Some hackers just go for the low-hanging fruit and try the most common passwords, and there is one scenario where brute force works very well.
Hacking into someone’s account is often seen as an answer to some problem. In reality, all it does is open a can of worms and put you at risk.
A recovery code created in advance can help you avoid losing access to your Microsoft account. I’ll show you how to create a recovery code.
Security questions, as a way of verifying your identity, are falling out of favor. I’ll review why, and what you should do as a result.
It’s not easy to give someone a laptop without giving them access to your personal accounts. Depending on intent and trust, there are steps you can take.
There are numerous people and programs that can track your internet activities… if you are really that interesting.
When you think about the complexity of today’s systems it’s kind of amazing, really, that we don’t have more breaches!
If your account has not actually been hacked, there’s little you can do to find out who’s trying to log in as you. But there are steps you can take to protect yourself from would-be hackers and phishing scams.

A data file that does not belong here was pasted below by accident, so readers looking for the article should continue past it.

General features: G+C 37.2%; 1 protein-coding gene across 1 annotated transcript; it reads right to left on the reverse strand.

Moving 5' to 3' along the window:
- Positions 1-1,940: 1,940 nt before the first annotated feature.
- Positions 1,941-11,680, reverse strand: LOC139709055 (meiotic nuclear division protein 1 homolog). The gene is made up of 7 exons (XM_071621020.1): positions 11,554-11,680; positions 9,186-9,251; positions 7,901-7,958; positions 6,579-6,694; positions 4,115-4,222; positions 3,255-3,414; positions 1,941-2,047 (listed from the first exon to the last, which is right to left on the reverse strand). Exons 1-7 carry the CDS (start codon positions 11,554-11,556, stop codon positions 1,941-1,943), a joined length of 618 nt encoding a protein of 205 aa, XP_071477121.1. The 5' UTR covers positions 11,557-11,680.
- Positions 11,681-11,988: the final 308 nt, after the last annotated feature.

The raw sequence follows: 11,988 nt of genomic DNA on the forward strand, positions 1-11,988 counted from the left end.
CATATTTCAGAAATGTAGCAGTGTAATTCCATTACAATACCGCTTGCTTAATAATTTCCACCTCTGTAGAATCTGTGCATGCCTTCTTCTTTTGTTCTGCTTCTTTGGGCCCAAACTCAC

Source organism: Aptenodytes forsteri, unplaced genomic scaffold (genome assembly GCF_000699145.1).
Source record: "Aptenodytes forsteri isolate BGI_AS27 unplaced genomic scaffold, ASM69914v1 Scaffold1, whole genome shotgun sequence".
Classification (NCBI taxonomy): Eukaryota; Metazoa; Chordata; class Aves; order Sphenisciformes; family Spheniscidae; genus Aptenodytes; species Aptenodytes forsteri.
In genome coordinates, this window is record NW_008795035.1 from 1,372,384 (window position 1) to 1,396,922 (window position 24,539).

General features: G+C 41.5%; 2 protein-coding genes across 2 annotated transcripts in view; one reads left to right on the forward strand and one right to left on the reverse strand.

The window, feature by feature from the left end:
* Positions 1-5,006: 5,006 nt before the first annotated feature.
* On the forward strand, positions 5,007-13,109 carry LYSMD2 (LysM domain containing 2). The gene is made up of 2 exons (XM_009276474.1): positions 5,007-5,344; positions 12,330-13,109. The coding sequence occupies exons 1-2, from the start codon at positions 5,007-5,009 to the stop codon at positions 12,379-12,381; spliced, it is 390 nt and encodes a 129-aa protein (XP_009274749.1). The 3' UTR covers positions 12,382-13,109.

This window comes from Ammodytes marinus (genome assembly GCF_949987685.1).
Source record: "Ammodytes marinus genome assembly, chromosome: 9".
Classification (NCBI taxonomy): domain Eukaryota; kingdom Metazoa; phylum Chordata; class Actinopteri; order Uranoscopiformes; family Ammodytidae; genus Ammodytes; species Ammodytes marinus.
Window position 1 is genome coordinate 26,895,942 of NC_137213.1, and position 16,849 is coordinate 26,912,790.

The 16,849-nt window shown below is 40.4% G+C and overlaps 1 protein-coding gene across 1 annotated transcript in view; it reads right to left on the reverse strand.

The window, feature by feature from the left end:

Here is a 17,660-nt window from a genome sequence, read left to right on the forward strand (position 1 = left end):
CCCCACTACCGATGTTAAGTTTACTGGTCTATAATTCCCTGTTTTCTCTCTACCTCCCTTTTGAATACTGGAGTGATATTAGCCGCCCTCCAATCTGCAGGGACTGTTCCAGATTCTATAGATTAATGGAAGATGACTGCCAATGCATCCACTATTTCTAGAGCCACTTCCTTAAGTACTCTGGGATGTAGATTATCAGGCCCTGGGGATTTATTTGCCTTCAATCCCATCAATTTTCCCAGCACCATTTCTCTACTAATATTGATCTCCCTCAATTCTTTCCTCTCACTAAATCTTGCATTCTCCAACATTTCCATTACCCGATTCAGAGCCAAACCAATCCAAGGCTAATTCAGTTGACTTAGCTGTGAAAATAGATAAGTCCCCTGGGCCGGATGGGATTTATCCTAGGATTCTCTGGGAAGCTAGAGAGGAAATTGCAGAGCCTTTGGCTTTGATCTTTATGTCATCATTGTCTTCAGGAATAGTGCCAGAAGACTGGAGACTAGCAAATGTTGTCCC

Once you delete your account, your information will be gone… but there may be backups. Ultimately, anything online or shared is completely out of your hands.
Make sure you understand how any software you use keeps personal data in the cloud and the steps necessary to delete, or secure, that data.
Common wisdom is that you should change passwords periodically; so should you change user names too? My take: common wisdom is wrong from the start.
One of the problems with current online safety advice is keeping tack of multiple different secure passwords. LastPass not only does that, but does it across multiple devices and very securely.